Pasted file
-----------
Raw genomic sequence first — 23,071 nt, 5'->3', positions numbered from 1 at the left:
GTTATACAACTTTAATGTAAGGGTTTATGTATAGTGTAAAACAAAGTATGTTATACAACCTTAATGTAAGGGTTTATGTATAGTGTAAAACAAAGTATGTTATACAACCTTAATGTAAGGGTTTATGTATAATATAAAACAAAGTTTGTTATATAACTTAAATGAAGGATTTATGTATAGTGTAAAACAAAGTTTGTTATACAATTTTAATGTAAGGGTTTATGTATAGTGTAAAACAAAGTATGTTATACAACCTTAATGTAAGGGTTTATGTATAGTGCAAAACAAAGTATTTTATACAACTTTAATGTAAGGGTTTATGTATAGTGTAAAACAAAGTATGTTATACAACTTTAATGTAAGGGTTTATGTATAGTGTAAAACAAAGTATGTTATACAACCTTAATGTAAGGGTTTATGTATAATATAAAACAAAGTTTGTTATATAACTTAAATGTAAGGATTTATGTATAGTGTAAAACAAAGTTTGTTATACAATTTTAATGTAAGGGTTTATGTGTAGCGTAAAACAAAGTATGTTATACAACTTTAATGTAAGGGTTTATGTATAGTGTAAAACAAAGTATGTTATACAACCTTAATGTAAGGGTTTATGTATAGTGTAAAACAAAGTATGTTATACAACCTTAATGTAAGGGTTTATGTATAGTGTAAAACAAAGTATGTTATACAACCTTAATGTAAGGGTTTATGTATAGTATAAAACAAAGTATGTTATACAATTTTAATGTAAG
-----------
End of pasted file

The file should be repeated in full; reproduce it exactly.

Raw genomic sequence first — 23,071 nt, 5'->3', positions numbered from 1 at the left:
GTTATACAACTTTAATGTAAGGGTTTATGTATAGTGTAAAACAAAGTATGTTATACAACCTTAATGTAAGGGTTTATGTATAGTGTAAAACAAAGTATGTTATACAACCTTAATGTAAGGGTTTATGTATAATATAAAACAAAGTTTGTTATATAACTTAAATGAAGGATTTATGTATAGTGTAAAACAAAGTTTGTTATACAATTTTAATGTAAGGGTTTATGTATAGTGTAAAACAAAGTATGTTATACAACCTTAATGTAAGGGTTTATGTATAGTGCAAAACAAAGTATTTTATACAACTTTAATGTAAGGGTTTATGTATAGTGTAAAACAAAGTATGTTATACAACTTTAATGTAAGGGTTTATGTATAGTGTAAAACAAAGTATGTTATACAACCTTAATGTAAGGGTTTATGTATAATATAAAACAAAGTTTGTTATATAACTTAAATGTAAGGATTTATGTATAGTGTAAAACAAAGTTTGTTATACAATTTTAATGTAAGGGTTTATGTGTAGCGTAAAACAAAGTATGTTATACAACTTTAATGTAAGGGTTTATGTATAGTGTAAAACAAAGTATGTTATACAACCTTAATGTAAGGGTTTATGTATAGTGTAAAACAAAGTATGTTATACAACCTTAATGTAAGGGTTTATGTATAGTGTAAAACAAAGTATGTTATACAACCTTAATGTAAGGGTTTATGTATAGTATAAAACAAAGTATGTTATACAATTTTAATGTAAG